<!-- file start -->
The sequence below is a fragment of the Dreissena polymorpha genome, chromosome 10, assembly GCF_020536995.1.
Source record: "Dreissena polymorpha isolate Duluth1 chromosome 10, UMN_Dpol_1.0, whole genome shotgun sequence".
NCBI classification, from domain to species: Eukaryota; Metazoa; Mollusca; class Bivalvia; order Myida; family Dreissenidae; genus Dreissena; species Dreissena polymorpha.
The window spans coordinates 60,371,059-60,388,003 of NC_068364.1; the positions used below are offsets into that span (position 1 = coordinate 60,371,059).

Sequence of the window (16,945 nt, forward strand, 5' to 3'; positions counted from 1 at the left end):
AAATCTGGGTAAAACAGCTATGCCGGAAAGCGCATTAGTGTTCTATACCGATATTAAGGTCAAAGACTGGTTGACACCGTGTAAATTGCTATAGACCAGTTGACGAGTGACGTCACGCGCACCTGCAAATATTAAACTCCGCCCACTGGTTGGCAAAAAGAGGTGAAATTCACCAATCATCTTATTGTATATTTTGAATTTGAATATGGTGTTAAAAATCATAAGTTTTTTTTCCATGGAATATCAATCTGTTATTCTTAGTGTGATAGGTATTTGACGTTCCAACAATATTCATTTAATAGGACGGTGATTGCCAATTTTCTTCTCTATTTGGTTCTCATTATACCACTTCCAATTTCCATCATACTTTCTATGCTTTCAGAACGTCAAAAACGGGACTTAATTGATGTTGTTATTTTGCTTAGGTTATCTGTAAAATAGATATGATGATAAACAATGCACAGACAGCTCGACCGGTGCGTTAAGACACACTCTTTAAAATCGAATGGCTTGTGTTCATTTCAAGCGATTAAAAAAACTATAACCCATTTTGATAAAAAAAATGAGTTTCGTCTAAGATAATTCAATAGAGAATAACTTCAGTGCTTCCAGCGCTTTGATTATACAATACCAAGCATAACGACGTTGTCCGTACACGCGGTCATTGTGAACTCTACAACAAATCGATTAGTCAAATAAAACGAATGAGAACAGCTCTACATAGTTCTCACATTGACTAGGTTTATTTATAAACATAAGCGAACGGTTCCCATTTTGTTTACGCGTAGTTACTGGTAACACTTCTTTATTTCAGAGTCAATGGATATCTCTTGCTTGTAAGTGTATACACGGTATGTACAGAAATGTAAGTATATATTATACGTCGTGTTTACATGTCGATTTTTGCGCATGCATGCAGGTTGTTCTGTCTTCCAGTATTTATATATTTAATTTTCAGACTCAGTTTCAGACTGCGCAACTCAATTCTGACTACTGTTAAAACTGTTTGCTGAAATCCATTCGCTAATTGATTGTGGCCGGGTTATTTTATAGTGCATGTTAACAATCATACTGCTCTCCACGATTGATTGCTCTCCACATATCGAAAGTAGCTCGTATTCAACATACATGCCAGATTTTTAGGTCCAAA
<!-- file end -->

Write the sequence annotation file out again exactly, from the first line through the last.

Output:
The sequence below is a fragment of the Dreissena polymorpha genome, chromosome 10, assembly GCF_020536995.1.
Source record: "Dreissena polymorpha isolate Duluth1 chromosome 10, UMN_Dpol_1.0, whole genome shotgun sequence".
NCBI classification, from domain to species: Eukaryota; Metazoa; Mollusca; class Bivalvia; order Myida; family Dreissenidae; genus Dreissena; species Dreissena polymorpha.
The window spans coordinates 60,371,059-60,388,003 of NC_068364.1; the positions used below are offsets into that span (position 1 = coordinate 60,371,059).

Sequence of the window (16,945 nt, forward strand, 5' to 3'; positions counted from 1 at the left end):
AAATCTGGGTAAAACAGCTATGCCGGAAAGCGCATTAGTGTTCTATACCGATATTAAGGTCAAAGACTGGTTGACACCGTGTAAATTGCTATAGACCAGTTGACGAGTGACGTCACGCGCACCTGCAAATATTAAACTCCGCCCACTGGTTGGCAAAAAGAGGTGAAATTCACCAATCATCTTATTGTATATTTTGAATTTGAATATGGTGTTAAAAATCATAAGTTTTTTTTCCATGGAATATCAATCTGTTATTCTTAGTGTGATAGGTATTTGACGTTCCAACAATATTCATTTAATAGGACGGTGATTGCCAATTTTCTTCTCTATTTGGTTCTCATTATACCACTTCCAATTTCCATCATACTTTCTATGCTTTCAGAACGTCAAAAACGGGACTTAATTGATGTTGTTATTTTGCTTAGGTTATCTGTAAAATAGATATGATGATAAACAATGCACAGACAGCTCGACCGGTGCGTTAAGACACACTCTTTAAAATCGAATGGCTTGTGTTCATTTCAAGCGATTAAAAAAACTATAACCCATTTTGATAAAAAAAATGAGTTTCGTCTAAGATAATTCAATAGAGAATAACTTCAGTGCTTCCAGCGCTTTGATTATACAATACCAAGCATAACGACGTTGTCCGTACACGCGGTCATTGTGAACTCTACAACAAATCGATTAGTCAAATAAAACGAATGAGAACAGCTCTACATAGTTCTCACATTGACTAGGTTTATTTATAAACATAAGCGAACGGTTCCCATTTTGTTTACGCGTAGTTACTGGTAACACTTCTTTATTTCAGAGTCAATGGATATCTCTTGCTTGTAAGTGTATACACGGTATGTACAGAAATGTAAGTATATATTATACGTCGTGTTTACATGTCGATTTTTGCGCATGCATGCAGGTTGTTCTGTCTTCCAGTATTTATATATTTAATTTTCAGACTCAGTTTCAGACTGCGCAACTCAATTCTGACTACTGTTAAAACTGTTTGCTGAAATCCATTCGCTAATTGATTGTGGCCGGGTTATTTTATAGTGCATGTTAACAATCATACTGCTCTCCACGATTGATTGCTCTCCACATATCGAAAGTAGCTCGTATTCAACATACATGCCAGATTTTTAGGTCCAAA